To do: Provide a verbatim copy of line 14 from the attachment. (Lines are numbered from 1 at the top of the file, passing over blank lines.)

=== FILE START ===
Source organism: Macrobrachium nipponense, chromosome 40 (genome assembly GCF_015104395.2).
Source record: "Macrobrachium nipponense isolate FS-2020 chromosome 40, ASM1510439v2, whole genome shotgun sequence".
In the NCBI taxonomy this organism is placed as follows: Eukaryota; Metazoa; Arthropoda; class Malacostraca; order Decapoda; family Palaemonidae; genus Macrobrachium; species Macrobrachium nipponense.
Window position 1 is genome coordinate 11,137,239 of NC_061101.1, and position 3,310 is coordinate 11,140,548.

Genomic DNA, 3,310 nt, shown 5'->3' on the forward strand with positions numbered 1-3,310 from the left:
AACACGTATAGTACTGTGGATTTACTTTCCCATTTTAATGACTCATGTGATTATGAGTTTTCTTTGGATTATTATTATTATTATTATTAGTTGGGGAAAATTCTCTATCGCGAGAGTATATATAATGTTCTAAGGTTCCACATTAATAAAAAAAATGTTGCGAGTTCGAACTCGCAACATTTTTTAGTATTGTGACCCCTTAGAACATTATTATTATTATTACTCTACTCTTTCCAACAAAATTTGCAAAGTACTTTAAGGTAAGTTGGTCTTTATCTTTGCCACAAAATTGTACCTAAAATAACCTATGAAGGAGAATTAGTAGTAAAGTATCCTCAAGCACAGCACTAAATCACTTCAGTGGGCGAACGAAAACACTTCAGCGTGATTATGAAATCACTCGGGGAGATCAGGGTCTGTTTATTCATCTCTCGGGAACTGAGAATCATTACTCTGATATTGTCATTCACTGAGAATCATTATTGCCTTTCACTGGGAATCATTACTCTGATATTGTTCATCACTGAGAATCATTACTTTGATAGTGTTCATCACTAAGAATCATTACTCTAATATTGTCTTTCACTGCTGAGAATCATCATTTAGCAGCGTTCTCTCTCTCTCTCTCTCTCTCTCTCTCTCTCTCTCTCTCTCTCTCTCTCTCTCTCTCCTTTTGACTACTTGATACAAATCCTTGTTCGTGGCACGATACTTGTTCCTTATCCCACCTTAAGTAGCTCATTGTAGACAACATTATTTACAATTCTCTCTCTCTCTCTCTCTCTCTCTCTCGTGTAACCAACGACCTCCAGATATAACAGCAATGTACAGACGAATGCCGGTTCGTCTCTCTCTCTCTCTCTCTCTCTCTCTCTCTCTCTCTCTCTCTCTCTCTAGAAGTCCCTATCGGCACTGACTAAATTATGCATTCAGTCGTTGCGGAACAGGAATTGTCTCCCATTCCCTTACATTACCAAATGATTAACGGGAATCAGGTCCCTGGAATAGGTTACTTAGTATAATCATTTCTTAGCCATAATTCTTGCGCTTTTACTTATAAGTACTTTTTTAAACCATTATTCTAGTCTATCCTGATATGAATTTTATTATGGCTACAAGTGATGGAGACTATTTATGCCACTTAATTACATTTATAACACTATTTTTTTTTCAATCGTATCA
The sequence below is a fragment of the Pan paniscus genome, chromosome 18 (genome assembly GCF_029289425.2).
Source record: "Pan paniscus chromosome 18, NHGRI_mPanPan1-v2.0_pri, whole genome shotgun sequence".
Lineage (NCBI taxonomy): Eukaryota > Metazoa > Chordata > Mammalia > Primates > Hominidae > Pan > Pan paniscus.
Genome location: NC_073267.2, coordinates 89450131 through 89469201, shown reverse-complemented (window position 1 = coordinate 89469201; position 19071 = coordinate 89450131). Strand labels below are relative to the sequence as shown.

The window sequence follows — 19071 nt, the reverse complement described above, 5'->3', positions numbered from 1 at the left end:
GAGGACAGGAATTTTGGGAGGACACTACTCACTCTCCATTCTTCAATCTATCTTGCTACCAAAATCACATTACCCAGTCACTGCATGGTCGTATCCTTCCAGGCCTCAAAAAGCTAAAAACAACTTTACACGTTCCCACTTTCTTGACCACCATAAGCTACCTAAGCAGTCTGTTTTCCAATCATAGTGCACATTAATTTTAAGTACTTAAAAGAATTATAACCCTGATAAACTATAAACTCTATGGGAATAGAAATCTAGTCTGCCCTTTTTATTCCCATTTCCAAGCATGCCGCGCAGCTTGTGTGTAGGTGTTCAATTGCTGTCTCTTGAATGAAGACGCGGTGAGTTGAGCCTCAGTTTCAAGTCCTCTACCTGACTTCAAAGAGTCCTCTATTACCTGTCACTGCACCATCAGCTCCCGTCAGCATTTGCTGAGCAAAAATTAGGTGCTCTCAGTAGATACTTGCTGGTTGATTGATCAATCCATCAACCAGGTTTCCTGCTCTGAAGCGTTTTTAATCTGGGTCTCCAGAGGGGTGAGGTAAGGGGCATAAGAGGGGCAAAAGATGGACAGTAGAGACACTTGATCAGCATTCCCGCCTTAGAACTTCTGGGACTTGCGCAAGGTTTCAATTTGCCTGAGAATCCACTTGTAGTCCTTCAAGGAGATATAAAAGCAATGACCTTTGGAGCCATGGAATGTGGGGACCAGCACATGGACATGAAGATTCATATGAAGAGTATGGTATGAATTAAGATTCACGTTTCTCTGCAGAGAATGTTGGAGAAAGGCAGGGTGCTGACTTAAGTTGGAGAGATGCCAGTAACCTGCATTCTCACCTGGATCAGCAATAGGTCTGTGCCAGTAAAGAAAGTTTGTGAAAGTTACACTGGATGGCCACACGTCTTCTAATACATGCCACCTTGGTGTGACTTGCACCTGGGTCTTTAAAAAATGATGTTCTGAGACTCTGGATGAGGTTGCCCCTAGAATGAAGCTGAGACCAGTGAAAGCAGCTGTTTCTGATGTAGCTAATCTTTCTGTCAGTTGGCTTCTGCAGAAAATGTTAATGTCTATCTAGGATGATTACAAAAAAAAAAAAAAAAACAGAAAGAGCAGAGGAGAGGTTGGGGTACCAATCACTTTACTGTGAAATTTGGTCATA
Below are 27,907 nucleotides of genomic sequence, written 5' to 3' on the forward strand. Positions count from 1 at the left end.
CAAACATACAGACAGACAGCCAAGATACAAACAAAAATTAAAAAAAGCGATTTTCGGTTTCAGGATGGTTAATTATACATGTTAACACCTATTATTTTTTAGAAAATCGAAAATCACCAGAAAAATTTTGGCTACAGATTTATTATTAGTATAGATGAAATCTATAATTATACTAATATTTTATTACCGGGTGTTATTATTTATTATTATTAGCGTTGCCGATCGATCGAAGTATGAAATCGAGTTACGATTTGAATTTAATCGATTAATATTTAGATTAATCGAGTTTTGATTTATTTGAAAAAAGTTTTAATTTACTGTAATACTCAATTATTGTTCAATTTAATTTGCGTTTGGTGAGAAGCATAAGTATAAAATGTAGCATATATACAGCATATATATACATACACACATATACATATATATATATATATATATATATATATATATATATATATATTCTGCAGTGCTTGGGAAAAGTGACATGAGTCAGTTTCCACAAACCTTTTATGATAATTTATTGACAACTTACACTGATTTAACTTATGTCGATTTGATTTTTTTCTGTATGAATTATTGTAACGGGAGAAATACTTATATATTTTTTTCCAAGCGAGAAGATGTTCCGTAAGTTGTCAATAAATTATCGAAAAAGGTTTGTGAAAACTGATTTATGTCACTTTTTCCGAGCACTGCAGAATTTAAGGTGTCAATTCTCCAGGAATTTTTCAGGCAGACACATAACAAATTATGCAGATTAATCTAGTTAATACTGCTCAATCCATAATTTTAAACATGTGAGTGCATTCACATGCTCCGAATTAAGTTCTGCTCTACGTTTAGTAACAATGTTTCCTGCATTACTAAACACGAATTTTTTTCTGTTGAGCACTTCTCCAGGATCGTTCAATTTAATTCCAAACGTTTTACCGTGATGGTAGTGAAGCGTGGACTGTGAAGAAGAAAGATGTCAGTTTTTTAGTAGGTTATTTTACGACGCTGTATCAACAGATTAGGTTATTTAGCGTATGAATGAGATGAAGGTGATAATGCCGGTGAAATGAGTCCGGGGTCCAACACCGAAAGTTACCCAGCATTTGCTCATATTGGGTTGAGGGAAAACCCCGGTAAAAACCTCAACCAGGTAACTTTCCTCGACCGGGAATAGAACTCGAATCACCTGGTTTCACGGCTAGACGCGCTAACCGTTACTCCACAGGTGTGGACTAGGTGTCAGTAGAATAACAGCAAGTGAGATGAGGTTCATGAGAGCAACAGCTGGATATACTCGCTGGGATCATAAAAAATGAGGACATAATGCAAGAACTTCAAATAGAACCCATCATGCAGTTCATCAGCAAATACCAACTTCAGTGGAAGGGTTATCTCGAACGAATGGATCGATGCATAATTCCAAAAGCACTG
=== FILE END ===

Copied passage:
CAAACATACAGACAGACAGCCAAGATACAAACAAAAATTAAAAAAAGCGATTTTCGGTTTCAGGATGGTTAATTATACATGTTAACACCTATTATTTTTTAGAAAATCGAAAATCACCAGAAAAATTTTGGCTACAGATTTATTATTAGTATAGATGAAATCTATAATTATACTAATATTTTATTACCGGGTGTTATTATTTATTATTATTAGCGTTGCCGATCGATCGAAGTATGAAATCGAGTTACGATTTGAATTTAATCGATTAATATTTAGATTAATCGAGTTTTGATTTATTTGAAAAAAGTTTTAATTTACTGTAATACTCAATTATTGTTCAATTTAATTTGCGTTTGGTGAGAAGCATAAGTATAAAATGTAGCATATATACAGCATATATATACATACACACATATACATATATATATATATATATATATATATATATATATATATATATTCTGCAGTGCTTGGGAAAAGTGACATGAGTCAGTTTCCACAAACCTTTTATGATAATTTATTGACAACTTACACTGATTTAACTTATGTCGATTTGATTTTTTTCTGTATGAATTATTGTAACGGGAGAAATACTTATATATTTTTTTCCAAGCGAGAAGATGTTCCGTAAGTTGTCAATAAATTATCGAAAAAGGTTTGTGAAAACTGATTTATGTCACTTTTTCCGAGCACTGCAGAATTTAAGGTGTCAATTCTCCAGGAATTTTTCAGGCAGACACATAACAAATTATGCAGATTAATCTAGTTAATACTGCTCAATCCATAATTTTAAACATGTGAGTGCATTCACATGCTCCGAATTAAGTTCTGCTCTACGTTTAGTAACAATGTTTCCTGCATTACTAAACACGAATTTTTTTCTGTTGAGCACTTCTCCAGGATCGTTCAATTTAATTCCAAACGTTTTACCGTGATGGTAGTGAAGCGTGGACTGTGAAGAAGAAAGATGTCAGTTTTTTAGTAGGTTATTTTACGACGCTGTATCAACAGATTAGGTTATTTAGCGTATGAATGAGATGAAGGTGATAATGCCGGTGAAATGAGTCCGGGGTCCAACACCGAAAGTTACCCAGCATTTGCTCATATTGGGTTGAGGGAAAACCCCGGTAAAAACCTCAACCAGGTAACTTTCCTCGACCGGGAATAGAACTCGAATCACCTGGTTTCACGGCTAGACGCGCTAACCGTTACTCCACAGGTGTGGACTAGGTGTCAGTAGAATAACAGCAAGTGAGATGAGGTTCATGAGAGCAACAGCTGGATATACTCGCTGGGATCATAAAAAATGAGGACATAATGCAAGAACTTCAAATAGAACCCATCATGCAGTTCATCAGCAAATACCAACTTCAGTGGAAGGGTTATCTCGAACGAATGGATCGATGCATAATTCCAAAAGCACTG